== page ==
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Rethinking and Revision: Rethinking Your Concept of What "Writing" Is
On page three of A Writer's Reference, Diana Hacker starts with this statement: "Writing is a process of figuring out what you think, not a matter of recording already developed thoughts." This statement fits with one of the myths about writing discussed by me and the Scott, Foresman Handbook that writers don't have to have everything figured out before they start writing. As writers, we discover or "invent" what we mean to say and how we actually say it as we work on a piece of writing. Through multiple efforts and attempts at the writing task, we build our piece of writing.
Revision may be something of a foreign activity for you--and I mean real revision, not simply editing or proofreading and calling it revision. It requires a different concept of writing: one that sees writing not as the packaging of already developed thought (and so somehow separate from thought), but a concept of writing that sees language and thought to be bound together. In fact, we can't think outside of language because language is the substance of our thinking. Thus, as we develop our thinking, we also develop our writing, and as we push and evolve our writing we do the same to our thinking. The bottom line of revision is about learning. Truncating the evolution of our writing (look up that word) by not revising connects directly to cutting short our thinking and learning.
Revision requires you to see your already-written draft as only an attempt, a version that is by definition not perfect. It requires you to look critically at what you have done and be open to changing and fixing what needs modification. You can change what you have written. I'll say it again: you can cut, move, modify, or expand the text that you have already written. Your words are not carved in stone. Perhaps it will take a bit of courage and faith to scrap something you have already done, but developing that courage is important as a writer.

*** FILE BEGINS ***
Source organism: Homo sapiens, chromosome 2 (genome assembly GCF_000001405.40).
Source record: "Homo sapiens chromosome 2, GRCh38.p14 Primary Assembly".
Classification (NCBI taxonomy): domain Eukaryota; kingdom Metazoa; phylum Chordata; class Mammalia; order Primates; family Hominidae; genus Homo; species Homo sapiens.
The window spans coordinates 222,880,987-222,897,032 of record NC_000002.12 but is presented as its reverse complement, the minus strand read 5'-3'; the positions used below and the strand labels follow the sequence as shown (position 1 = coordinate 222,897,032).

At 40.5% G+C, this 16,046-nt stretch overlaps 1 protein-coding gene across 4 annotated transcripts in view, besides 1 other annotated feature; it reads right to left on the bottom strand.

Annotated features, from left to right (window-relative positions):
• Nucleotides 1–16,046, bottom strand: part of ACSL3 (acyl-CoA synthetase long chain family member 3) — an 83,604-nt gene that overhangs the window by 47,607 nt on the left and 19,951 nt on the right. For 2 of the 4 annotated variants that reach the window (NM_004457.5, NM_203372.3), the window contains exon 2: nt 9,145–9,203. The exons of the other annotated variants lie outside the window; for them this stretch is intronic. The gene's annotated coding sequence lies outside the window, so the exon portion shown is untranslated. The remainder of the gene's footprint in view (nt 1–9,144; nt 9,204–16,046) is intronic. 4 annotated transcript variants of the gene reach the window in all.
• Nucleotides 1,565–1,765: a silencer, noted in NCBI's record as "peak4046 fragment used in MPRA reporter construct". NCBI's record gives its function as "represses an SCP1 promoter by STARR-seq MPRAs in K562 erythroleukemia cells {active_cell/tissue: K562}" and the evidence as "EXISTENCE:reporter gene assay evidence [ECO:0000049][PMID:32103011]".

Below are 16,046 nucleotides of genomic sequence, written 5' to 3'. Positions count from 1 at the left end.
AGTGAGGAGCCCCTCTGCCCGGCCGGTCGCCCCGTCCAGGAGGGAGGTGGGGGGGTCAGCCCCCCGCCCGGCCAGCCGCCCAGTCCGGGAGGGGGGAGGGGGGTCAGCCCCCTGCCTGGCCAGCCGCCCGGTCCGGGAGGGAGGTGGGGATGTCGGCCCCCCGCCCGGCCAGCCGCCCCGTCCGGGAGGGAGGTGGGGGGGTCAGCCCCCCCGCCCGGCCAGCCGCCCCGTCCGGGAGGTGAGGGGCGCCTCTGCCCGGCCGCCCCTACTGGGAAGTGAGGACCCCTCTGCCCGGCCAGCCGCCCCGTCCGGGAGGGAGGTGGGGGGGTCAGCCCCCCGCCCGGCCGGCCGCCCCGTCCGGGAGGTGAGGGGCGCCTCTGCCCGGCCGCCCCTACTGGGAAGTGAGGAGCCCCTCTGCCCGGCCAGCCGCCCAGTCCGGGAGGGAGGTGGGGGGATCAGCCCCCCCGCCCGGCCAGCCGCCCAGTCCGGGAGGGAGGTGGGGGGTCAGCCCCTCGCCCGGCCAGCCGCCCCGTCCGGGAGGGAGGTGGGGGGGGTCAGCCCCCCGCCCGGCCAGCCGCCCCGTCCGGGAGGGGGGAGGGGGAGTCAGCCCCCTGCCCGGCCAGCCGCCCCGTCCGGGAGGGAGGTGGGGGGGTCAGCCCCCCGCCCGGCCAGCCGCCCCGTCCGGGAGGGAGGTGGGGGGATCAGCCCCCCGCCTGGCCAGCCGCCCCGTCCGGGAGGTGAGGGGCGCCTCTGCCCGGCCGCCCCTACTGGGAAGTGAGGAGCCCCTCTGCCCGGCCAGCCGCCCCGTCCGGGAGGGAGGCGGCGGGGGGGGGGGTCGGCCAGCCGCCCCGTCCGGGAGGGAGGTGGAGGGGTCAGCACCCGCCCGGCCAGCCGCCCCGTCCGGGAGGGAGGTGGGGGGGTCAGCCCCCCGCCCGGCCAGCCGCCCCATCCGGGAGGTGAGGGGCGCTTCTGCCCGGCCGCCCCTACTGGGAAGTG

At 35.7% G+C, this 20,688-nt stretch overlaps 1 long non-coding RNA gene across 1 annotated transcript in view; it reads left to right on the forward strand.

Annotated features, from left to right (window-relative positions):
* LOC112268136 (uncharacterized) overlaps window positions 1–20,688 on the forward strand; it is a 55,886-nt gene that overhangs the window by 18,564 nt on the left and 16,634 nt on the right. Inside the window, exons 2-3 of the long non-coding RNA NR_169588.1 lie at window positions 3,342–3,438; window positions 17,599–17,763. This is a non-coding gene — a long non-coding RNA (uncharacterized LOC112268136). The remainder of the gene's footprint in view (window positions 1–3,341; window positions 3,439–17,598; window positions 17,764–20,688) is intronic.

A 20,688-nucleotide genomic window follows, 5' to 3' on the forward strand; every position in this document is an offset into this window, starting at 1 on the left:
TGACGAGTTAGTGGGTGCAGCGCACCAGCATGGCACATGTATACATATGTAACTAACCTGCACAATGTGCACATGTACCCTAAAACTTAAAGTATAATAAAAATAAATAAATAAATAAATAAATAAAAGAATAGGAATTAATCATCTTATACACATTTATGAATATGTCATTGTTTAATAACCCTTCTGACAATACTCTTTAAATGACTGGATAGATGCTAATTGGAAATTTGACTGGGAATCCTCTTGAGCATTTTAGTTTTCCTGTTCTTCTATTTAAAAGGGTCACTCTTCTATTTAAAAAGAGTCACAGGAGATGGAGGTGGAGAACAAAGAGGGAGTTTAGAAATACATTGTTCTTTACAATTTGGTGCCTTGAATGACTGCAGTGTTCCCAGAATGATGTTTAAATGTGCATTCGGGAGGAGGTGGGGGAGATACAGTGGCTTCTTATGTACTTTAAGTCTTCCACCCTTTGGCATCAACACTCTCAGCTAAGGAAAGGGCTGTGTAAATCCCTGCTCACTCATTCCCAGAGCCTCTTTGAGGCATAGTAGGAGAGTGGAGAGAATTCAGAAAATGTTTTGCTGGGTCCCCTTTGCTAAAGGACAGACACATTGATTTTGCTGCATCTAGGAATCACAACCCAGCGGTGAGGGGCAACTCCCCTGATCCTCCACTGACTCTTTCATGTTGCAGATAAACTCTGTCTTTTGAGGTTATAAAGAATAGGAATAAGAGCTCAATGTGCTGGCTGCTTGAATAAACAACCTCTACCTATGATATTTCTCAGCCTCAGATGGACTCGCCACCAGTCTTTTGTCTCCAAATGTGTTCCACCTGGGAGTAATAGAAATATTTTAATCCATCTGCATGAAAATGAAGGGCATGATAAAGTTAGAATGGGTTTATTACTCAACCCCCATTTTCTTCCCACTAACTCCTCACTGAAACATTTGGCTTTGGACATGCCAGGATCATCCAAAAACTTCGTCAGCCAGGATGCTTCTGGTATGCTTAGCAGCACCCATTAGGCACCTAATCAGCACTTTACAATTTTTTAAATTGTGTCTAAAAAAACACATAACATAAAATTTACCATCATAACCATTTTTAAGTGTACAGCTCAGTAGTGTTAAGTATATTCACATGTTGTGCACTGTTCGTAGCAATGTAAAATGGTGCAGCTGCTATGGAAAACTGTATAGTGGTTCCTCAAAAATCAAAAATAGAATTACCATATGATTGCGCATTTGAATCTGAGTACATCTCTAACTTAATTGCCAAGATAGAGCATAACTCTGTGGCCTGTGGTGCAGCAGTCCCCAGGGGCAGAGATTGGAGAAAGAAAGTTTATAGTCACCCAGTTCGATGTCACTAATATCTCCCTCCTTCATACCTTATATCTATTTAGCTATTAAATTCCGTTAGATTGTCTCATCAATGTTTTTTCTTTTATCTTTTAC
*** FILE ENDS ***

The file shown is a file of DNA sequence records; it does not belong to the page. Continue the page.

The diagram above comes from research done by Bereiter and Scarmandalia into how people write, and I think it is a very useful diagram. The "Content Space" we can say is what is in our head. What do we mean to say? What do we think about the subject? How do we understand the goals for the piece of writing? It is our thinking. The "Rhetorical Space" is what is actually on the page. It is the "real text" and not our ideas about this text and its goals.
What characterizes novice writers, they found, is that these writers were only able to move one way in this relationship between "what I mean to say" and "what I say": These writers could take goals they determined in the Content Space and let it guide them in setting and pursuing goals in the Rhetorical Space. They could take an idea they had in their head and tell it in writing (what they called "telling writing"). BUT they had little capacity to take problems they saw in their Rhetorical Space and use those problems to pursue goals and solve problems in the Content Space. They found it difficult to take a problem they found in their text as a catalyst for changing their thinking on a subject.
In other words, they were not able to see the relationship between writing and thinking. They were not able to see that problems within what they had written may be rooted in problems in their thinking. Nor were they able to use their already written text as the best tool to find places where their thinking was weak or disorganized or needed to go deeper. In short, they were not able to see that re-thinking was fundamental to their re-writing.
I know that revision is hard, but to revise your writing you have to be courageous and rethink and learn, and this evolution of your thinking will drive the growth of your writing. The heart of "global revision" lies in this willingness to engage in rethinking and should always be your primary concern when you revise your writing. Only when you are satisfied that the ideas (including their development and structure) of "what you say" are "what you mean" (as best you can) do you shift to "local revision" where you engage in editing and proofreading.
For more on Global and Local Revision, see the Phases of Revision Guide.
Bereiter, Carl and Marlene Scardamalia. The Psychology of Written Composition. Hillsdale, N. J.: Lawrence Erlbaum Associates, 1987.
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